If new Finnish plans to increase their defense spending are ratified it seems there will be no more concerns over the funding of Finland’s HX Fighter Program. The newest declaration by the Finnish parliament, suggests that the country’s defense budget rise significantly by $2 billion, expanding it to almost $6 billion.
The ongoing COVID-19 Pandemic hit the Finnish economy hard, forcing the state to raise its debt burden with loans and credits. The Finns will push forward with their plans to exchange their aging fleet of F/A-18C/D Hornets for new aircraft. Dassault Rafale, Lockheed-Martin F-35, Saab Grippen, and Eurofighter Typhoon are potential successors to the current fighters used. The key issue is the concept of using roads as makeshift airfields which is a key part of Finnish defensive war doctrine.
The very nature of Finland’s geography makes it defensible, with vast marshes and lakes, creating a ready strategy to contain potential enemies, especially from the east. The idea of total defense, including all capabilities of the society, industry, and armed forces, means that army components must cooperate with each other. Army and civil defense, navy, and air force are a single organism – the Finnish Defence Forces.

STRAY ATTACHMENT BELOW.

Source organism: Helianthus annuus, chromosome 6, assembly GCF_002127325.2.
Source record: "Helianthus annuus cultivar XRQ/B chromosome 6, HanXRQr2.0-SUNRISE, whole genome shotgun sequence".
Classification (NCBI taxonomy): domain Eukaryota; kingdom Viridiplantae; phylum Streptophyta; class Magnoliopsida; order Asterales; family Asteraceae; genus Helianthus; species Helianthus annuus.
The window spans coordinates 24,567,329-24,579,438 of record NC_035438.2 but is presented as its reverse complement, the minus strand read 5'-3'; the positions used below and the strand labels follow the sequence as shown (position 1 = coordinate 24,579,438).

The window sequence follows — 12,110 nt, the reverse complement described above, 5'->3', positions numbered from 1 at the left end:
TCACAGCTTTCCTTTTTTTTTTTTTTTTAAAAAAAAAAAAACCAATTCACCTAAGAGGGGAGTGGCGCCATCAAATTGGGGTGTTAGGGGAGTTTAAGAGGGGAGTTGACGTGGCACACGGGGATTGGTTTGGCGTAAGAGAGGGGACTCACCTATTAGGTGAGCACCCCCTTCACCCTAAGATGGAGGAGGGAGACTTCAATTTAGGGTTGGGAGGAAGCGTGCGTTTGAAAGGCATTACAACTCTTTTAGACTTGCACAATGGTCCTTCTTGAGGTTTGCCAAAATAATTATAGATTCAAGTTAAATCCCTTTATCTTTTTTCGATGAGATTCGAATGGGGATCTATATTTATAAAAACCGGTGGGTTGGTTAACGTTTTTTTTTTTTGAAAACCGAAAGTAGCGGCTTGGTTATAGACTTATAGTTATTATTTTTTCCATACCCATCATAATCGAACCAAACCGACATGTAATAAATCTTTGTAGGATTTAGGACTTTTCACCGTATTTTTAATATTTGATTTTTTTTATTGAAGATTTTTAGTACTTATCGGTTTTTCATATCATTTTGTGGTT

A vast array of modern military equipment has been already delivered including Leopard 2A6 tanks. The Finnish Army has been reinforced with Spike ATGMs, NLAW, and Carl Gustav rocket launchers. Air defense has been improved with NASMS, Stingers, and Cortales short-range anti-air missile. The HX Fighter Program will be another vital step in improving Finland’s defense capabilities.
The modernization is not only coming to the Finnish Air Force. The Finns are actively seeking new solutions from their own the military industrial complext. These include the development of the new Patria IFV in cooperation with Latvia. Additionally, in December 2019, Latvia, Estonia, and Finland signed a further agreement to jointly purchase an AFV, with deliveries to be concluded in the mid-2020s.
The total defense strategy followed by total modernization seems to be the only move for the small Finnish nation. However, the budget issues may complicate the plans for the extension of the Finnish Armed Forces. The sharp increase in the budget will allow the fulfilment of the planned improvements in the near term. Any additional expenditures at the expense of other investment, however, are unlikely to be welcomed by the Finnish public. Finland’s military budget may be the victim of cuts in the future, a policy which may cripple its attempts to enhance its defense.